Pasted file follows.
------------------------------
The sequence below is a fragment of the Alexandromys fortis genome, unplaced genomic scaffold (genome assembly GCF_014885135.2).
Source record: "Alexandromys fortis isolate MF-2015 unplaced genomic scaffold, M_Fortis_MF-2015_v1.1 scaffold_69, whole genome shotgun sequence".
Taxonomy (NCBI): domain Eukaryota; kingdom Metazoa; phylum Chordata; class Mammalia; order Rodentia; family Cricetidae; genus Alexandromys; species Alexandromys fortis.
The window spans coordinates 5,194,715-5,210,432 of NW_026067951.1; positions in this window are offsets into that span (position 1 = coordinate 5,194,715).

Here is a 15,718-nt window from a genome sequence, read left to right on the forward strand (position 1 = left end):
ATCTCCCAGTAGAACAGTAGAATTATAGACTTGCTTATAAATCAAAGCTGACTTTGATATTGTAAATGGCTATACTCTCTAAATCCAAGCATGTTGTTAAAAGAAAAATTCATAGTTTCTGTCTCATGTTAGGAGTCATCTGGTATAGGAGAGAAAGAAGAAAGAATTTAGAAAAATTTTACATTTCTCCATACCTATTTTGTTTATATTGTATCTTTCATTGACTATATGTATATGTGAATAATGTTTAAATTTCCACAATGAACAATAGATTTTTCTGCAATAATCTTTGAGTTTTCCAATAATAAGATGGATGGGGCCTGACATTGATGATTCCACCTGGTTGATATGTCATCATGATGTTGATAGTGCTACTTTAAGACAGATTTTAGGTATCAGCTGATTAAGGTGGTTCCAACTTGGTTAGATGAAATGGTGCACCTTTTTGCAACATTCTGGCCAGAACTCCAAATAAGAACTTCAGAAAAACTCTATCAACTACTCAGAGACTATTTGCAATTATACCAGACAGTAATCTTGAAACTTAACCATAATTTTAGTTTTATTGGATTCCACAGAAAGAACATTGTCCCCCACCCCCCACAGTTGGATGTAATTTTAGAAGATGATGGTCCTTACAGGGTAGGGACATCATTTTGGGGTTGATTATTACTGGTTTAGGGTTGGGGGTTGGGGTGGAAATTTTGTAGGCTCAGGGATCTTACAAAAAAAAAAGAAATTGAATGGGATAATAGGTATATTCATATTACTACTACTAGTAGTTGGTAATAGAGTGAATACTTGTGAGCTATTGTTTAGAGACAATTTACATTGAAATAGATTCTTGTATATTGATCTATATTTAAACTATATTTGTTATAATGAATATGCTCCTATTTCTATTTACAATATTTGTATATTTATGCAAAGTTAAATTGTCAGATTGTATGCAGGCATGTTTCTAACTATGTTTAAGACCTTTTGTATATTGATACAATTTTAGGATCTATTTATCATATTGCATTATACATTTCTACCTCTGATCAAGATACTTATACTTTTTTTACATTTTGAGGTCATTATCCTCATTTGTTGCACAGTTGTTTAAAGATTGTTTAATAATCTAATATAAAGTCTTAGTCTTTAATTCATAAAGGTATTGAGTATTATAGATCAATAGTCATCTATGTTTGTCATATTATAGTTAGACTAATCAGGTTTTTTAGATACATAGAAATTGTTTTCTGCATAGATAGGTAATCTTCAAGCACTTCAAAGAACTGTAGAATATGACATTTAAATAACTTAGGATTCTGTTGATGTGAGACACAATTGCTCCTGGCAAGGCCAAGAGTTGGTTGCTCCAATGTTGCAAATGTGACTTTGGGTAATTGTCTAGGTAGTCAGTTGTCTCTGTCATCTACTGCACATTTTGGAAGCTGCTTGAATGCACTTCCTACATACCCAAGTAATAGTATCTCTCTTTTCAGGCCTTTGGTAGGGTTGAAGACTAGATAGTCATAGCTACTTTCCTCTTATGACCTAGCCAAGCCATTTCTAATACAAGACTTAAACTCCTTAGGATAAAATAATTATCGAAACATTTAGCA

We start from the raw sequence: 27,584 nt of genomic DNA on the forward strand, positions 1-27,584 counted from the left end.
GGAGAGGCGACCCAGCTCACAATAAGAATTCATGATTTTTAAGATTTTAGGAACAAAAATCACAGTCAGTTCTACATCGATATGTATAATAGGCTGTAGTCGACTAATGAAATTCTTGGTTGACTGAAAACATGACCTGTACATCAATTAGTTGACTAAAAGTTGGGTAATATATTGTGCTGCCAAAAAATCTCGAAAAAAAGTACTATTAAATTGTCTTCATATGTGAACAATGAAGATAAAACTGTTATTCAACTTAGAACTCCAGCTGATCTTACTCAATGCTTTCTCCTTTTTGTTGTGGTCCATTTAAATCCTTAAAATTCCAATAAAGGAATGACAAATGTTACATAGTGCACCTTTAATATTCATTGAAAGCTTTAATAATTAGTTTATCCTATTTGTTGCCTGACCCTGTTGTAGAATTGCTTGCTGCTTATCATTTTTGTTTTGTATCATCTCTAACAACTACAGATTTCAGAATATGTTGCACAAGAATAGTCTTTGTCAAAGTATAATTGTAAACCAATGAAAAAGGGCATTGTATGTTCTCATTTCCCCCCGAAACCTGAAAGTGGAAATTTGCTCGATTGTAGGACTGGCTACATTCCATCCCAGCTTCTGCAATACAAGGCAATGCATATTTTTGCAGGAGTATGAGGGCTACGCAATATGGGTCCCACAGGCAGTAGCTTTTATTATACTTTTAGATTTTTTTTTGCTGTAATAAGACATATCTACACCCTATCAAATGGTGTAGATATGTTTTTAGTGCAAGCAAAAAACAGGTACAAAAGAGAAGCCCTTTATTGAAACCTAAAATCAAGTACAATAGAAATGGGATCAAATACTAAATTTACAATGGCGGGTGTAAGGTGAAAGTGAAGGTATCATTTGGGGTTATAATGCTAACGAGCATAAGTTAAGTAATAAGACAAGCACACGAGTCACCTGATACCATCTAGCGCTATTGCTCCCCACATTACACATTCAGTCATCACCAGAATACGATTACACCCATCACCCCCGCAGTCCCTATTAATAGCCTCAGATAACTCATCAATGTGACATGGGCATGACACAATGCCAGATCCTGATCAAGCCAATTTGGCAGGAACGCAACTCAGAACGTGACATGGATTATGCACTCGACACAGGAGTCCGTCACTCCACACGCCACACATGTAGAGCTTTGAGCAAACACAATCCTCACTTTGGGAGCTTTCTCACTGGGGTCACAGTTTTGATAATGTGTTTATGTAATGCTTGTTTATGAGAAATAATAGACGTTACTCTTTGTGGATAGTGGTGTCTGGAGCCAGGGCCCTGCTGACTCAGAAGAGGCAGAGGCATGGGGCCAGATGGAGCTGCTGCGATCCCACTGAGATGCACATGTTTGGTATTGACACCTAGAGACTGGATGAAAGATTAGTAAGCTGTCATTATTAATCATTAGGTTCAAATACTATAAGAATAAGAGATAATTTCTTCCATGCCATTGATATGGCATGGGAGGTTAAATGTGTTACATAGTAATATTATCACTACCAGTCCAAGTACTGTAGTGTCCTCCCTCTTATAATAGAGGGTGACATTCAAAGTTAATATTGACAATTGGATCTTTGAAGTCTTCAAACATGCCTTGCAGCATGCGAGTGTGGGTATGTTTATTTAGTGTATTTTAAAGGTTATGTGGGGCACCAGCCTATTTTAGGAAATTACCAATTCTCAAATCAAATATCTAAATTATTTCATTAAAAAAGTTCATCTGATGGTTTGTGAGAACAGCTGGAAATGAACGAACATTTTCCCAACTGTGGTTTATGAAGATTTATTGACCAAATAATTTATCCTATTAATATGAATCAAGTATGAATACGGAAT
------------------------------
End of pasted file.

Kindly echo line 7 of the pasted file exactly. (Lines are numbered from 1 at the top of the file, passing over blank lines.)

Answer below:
We start from the raw sequence: 27,584 nt of genomic DNA on the forward strand, positions 1-27,584 counted from the left end.